Monthly Archives: March 2013

The Treehorn Express

Distinguished Guest Writer

Pat Buoncristiani has a remarkable bi-cultural background. For instance, she has been the principal of a school in Victoria, Australia and in Virginia, USA. for several years each. She says “ Perhaps it is only when you look at an environment from the outside that you see it for what it really is. It was only when I went to the USA that I appreciated what we had in Victoria. The sad thing is that over the past few years I have watched the Australian education gradually but inexorably come to more closely resemble the flawed USA system. And this is happening just as the USA begins to wake up…”

She speaks of having no power as a US principal, controlled, as Australian principals are, with ‘laser like precision’ because nothing mattered but state tests.

The school days were extended for failing children; term breaks disappeared for…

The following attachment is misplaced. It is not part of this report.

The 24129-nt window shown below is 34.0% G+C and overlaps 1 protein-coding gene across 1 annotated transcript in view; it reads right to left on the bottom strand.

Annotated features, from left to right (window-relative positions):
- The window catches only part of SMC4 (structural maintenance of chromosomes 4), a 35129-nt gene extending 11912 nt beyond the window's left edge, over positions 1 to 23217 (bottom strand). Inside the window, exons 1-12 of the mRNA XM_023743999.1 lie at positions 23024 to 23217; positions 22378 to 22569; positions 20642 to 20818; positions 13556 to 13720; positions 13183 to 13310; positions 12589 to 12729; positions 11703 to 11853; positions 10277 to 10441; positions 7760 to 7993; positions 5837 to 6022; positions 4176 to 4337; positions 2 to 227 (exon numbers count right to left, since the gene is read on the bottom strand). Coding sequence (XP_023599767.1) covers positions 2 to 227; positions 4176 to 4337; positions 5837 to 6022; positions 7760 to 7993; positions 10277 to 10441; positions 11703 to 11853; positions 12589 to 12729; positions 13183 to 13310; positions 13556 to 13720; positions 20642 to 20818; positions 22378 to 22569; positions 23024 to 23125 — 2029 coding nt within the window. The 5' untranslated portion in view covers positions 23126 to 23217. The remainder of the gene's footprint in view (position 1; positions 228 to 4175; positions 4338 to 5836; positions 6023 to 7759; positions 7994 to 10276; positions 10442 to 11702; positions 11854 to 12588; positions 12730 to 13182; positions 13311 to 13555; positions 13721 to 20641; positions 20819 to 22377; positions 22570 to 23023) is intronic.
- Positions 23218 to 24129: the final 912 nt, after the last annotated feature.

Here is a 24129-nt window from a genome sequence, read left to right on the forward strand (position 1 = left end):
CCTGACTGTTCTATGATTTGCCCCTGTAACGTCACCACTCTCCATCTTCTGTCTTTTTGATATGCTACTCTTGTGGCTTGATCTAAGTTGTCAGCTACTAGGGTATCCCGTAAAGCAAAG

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It’s Happening Australia!

I spotted this at the local shopping centre a couple of days ago.

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This is where we are heading Australia, if we continue to follow the GERM model of blanket standardized high stakes testing.

Mums and Dads will be buying these test preparation kits for their kids.

As we watch the  transformation of our kids from learners into data sources, the pressures of school will be extended to the home.

Is this really what we want our parents to buy to support their children s’ learning?

Wouldn’t a BOOK be better?

 

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Bricklaying vs networking

How do we teach kids to read?

Many practices reflect the bricklaying model of reading. The act of reading is made up of several bricks – the phonemic awareness brick, the alphabet brick, the grapho-phonic brick, the sight words bricks, and all the other decoding bricks.